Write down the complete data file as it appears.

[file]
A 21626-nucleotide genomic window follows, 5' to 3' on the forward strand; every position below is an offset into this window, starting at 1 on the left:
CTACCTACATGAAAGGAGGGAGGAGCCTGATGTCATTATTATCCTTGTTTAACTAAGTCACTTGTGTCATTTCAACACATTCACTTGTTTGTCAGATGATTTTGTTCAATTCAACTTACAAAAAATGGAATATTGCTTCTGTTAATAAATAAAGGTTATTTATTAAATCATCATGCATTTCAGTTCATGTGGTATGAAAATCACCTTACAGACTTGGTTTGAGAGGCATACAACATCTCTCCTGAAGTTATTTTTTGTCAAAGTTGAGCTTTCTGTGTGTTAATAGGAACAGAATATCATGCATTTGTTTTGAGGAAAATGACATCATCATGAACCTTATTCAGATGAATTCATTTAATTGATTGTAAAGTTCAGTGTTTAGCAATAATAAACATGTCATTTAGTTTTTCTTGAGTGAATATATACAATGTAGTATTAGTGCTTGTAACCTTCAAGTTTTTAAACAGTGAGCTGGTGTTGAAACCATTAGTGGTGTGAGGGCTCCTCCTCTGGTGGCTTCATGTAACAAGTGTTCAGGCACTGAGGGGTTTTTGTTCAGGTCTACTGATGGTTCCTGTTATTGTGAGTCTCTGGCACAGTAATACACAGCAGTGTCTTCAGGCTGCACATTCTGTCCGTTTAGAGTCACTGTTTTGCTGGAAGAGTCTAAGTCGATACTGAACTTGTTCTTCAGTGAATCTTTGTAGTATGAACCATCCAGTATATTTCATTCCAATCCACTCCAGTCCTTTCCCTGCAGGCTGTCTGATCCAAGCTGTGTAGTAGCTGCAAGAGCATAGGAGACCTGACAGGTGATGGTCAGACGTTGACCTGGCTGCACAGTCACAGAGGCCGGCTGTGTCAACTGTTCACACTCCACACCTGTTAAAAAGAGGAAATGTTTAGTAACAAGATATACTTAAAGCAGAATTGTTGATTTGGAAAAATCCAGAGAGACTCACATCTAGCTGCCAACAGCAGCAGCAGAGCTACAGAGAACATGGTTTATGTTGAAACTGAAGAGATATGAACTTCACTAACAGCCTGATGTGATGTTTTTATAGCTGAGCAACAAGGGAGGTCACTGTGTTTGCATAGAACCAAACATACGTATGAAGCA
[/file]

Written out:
A 21626-nucleotide genomic window follows, 5' to 3' on the forward strand; every position below is an offset into this window, starting at 1 on the left:
CTACCTACATGAAAGGAGGGAGGAGCCTGATGTCATTATTATCCTTGTTTAACTAAGTCACTTGTGTCATTTCAACACATTCACTTGTTTGTCAGATGATTTTGTTCAATTCAACTTACAAAAAATGGAATATTGCTTCTGTTAATAAATAAAGGTTATTTATTAAATCATCATGCATTTCAGTTCATGTGGTATGAAAATCACCTTACAGACTTGGTTTGAGAGGCATACAACATCTCTCCTGAAGTTATTTTTTGTCAAAGTTGAGCTTTCTGTGTGTTAATAGGAACAGAATATCATGCATTTGTTTTGAGGAAAATGACATCATCATGAACCTTATTCAGATGAATTCATTTAATTGATTGTAAAGTTCAGTGTTTAGCAATAATAAACATGTCATTTAGTTTTTCTTGAGTGAATATATACAATGTAGTATTAGTGCTTGTAACCTTCAAGTTTTTAAACAGTGAGCTGGTGTTGAAACCATTAGTGGTGTGAGGGCTCCTCCTCTGGTGGCTTCATGTAACAAGTGTTCAGGCACTGAGGGGTTTTTGTTCAGGTCTACTGATGGTTCCTGTTATTGTGAGTCTCTGGCACAGTAATACACAGCAGTGTCTTCAGGCTGCACATTCTGTCCGTTTAGAGTCACTGTTTTGCTGGAAGAGTCTAAGTCGATACTGAACTTGTTCTTCAGTGAATCTTTGTAGTATGAACCATCCAGTATATTTCATTCCAATCCACTCCAGTCCTTTCCCTGCAGGCTGTCTGATCCAAGCTGTGTAGTAGCTGCAAGAGCATAGGAGACCTGACAGGTGATGGTCAGACGTTGACCTGGCTGCACAGTCACAGAGGCCGGCTGTGTCAACTGTTCACACTCCACACCTGTTAAAAAGAGGAAATGTTTAGTAACAAGATATACTTAAAGCAGAATTGTTGATTTGGAAAAATCCAGAGAGACTCACATCTAGCTGCCAACAGCAGCAGCAGAGCTACAGAGAACATGGTTTATGTTGAAACTGAAGAGATATGAACTTCACTAACAGCCTGATGTGATGTTTTTATAGCTGAGCAACAAGGGAGGTCACTGTGTTTGCATAGAACCAAACATACGTATGAAGCA